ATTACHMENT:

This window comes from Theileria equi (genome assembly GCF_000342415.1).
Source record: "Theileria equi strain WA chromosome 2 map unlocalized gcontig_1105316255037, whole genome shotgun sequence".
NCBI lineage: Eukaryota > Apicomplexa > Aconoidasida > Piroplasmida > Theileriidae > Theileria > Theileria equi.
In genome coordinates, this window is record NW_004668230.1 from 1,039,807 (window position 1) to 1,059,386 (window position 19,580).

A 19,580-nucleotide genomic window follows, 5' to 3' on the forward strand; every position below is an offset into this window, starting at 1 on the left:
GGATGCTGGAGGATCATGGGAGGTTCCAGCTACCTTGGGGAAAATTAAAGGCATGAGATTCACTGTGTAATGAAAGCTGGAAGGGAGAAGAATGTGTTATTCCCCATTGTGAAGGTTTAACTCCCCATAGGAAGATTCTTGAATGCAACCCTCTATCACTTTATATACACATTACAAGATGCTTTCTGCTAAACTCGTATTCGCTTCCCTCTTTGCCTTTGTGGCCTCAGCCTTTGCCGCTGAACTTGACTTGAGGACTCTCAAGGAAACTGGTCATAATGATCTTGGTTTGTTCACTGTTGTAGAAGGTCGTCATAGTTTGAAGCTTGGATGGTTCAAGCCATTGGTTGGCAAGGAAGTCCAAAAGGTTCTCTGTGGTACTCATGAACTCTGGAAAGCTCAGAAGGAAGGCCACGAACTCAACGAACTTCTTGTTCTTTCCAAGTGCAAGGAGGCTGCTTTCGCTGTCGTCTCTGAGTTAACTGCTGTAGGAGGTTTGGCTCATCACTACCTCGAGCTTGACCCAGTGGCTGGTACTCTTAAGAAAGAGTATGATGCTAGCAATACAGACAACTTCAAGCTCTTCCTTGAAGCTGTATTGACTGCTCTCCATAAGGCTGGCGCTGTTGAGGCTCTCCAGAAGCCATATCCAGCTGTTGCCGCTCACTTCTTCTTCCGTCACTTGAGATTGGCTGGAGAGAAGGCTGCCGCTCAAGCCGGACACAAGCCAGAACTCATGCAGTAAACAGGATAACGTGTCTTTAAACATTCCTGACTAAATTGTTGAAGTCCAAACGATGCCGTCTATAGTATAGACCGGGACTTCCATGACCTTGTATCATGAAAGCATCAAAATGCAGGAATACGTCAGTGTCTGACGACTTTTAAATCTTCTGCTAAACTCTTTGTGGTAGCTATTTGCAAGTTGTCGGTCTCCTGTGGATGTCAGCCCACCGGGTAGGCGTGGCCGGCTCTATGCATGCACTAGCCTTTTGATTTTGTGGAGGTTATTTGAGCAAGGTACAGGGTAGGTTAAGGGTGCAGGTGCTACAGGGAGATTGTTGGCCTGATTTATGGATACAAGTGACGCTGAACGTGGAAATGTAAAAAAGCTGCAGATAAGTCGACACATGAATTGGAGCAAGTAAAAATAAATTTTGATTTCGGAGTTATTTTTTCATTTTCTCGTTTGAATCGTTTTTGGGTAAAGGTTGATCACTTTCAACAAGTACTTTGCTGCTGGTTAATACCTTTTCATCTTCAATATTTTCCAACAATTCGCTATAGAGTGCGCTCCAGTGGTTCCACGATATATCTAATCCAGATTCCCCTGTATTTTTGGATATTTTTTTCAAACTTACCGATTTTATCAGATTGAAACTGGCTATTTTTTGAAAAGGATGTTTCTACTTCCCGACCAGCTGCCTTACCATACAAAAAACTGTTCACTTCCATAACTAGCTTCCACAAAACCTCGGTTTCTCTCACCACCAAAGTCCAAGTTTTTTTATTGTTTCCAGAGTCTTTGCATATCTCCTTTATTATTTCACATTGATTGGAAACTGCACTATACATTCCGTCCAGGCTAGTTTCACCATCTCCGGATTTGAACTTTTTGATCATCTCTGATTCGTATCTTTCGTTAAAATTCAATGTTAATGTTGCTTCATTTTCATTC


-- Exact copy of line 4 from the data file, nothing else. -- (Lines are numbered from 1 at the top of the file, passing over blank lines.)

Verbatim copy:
In genome coordinates, this window is record NW_004668230.1 from 1,039,807 (window position 1) to 1,059,386 (window position 19,580).